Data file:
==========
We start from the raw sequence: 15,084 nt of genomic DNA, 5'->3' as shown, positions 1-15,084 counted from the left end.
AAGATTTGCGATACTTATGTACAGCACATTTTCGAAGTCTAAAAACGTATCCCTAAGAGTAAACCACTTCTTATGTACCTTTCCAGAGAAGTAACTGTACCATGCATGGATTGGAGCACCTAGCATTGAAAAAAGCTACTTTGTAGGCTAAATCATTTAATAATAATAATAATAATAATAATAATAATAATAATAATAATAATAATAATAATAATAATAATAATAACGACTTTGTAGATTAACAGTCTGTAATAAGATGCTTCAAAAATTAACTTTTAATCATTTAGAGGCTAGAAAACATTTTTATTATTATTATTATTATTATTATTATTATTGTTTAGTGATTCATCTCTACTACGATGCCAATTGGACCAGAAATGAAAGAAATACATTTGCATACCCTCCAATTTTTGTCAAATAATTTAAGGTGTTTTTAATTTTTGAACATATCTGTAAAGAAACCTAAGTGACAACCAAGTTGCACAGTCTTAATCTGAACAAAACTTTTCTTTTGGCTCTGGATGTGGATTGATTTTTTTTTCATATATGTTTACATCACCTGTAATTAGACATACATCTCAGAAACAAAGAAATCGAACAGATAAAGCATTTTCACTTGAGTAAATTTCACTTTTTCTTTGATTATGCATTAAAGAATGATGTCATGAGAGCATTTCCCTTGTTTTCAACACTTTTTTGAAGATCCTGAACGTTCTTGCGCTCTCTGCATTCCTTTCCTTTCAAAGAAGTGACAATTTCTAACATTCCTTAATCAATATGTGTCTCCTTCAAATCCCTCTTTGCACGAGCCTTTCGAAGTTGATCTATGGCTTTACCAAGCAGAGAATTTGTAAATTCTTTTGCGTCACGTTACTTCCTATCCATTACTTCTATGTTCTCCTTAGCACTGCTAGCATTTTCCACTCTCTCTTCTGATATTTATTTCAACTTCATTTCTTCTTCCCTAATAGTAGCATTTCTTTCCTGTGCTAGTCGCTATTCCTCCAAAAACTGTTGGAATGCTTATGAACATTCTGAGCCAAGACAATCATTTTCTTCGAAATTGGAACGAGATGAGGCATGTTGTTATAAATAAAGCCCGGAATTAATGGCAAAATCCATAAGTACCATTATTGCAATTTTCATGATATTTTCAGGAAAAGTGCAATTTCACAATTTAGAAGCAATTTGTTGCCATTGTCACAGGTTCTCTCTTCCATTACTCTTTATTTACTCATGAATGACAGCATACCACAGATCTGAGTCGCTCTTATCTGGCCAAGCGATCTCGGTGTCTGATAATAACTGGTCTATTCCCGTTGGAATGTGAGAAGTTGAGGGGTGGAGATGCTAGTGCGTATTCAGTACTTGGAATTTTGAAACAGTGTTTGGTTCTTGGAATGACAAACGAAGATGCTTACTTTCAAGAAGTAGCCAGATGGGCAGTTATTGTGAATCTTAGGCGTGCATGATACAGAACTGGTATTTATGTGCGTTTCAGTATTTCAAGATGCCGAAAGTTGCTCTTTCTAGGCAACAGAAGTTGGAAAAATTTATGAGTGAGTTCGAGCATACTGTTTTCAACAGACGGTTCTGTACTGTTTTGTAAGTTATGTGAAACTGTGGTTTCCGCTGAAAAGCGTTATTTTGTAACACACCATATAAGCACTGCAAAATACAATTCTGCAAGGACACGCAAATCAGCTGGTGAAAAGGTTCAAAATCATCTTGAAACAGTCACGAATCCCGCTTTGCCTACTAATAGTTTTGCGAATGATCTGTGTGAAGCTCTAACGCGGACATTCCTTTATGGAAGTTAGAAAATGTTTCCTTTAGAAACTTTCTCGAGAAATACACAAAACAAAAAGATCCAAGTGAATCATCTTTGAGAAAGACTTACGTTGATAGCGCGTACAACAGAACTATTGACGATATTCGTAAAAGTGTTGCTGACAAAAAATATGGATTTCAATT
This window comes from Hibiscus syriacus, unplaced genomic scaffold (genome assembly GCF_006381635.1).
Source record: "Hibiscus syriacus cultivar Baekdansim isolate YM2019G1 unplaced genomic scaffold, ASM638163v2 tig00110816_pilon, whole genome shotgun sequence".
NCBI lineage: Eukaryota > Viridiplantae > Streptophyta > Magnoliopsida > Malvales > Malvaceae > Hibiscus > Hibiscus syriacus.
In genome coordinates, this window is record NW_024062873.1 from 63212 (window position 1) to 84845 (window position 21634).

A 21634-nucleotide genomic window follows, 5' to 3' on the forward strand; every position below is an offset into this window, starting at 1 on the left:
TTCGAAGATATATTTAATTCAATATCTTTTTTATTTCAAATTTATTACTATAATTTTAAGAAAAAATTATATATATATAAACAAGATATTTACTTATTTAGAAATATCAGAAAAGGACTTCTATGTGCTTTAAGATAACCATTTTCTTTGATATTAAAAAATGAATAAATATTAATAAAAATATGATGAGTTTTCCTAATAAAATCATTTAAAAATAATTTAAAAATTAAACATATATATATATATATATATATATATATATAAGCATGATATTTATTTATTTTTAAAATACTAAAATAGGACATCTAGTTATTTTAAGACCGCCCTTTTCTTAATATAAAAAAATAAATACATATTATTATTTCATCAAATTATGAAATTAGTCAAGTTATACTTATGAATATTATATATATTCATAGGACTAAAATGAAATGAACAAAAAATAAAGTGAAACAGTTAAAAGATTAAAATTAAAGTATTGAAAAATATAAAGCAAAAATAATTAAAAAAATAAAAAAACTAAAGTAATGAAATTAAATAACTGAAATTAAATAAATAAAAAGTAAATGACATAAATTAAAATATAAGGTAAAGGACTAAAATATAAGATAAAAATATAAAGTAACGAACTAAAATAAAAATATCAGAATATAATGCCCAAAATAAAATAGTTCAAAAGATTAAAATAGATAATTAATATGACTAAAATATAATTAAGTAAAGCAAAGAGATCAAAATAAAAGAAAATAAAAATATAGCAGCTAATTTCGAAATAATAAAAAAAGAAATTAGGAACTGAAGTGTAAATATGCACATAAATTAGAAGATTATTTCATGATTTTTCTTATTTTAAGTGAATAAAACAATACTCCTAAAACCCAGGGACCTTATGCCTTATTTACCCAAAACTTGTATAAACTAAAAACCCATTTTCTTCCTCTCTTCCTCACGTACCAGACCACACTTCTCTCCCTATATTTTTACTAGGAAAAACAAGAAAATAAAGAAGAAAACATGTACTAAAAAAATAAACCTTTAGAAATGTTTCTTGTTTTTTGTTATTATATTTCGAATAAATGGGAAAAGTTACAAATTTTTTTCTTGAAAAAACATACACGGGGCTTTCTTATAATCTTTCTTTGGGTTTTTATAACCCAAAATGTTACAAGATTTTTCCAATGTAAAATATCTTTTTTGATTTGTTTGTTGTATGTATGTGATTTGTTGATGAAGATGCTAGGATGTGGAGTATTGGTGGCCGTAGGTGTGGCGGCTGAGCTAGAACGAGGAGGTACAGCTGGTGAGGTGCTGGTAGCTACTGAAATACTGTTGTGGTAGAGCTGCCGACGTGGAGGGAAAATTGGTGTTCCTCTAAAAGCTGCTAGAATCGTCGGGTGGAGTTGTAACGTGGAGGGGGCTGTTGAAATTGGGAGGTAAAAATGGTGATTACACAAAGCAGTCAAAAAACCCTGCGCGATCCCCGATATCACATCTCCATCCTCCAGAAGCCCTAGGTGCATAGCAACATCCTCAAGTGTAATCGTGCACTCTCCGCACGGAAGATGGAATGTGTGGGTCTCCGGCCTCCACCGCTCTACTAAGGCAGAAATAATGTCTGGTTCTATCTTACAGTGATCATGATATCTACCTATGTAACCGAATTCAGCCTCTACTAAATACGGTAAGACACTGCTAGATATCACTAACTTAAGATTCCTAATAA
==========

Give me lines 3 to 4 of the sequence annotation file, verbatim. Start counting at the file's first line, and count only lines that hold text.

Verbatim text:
This window comes from Hibiscus syriacus, unplaced genomic scaffold (genome assembly GCF_006381635.1).
Source record: "Hibiscus syriacus cultivar Baekdansim isolate YM2019G1 unplaced genomic scaffold, ASM638163v2 tig00110816_pilon, whole genome shotgun sequence".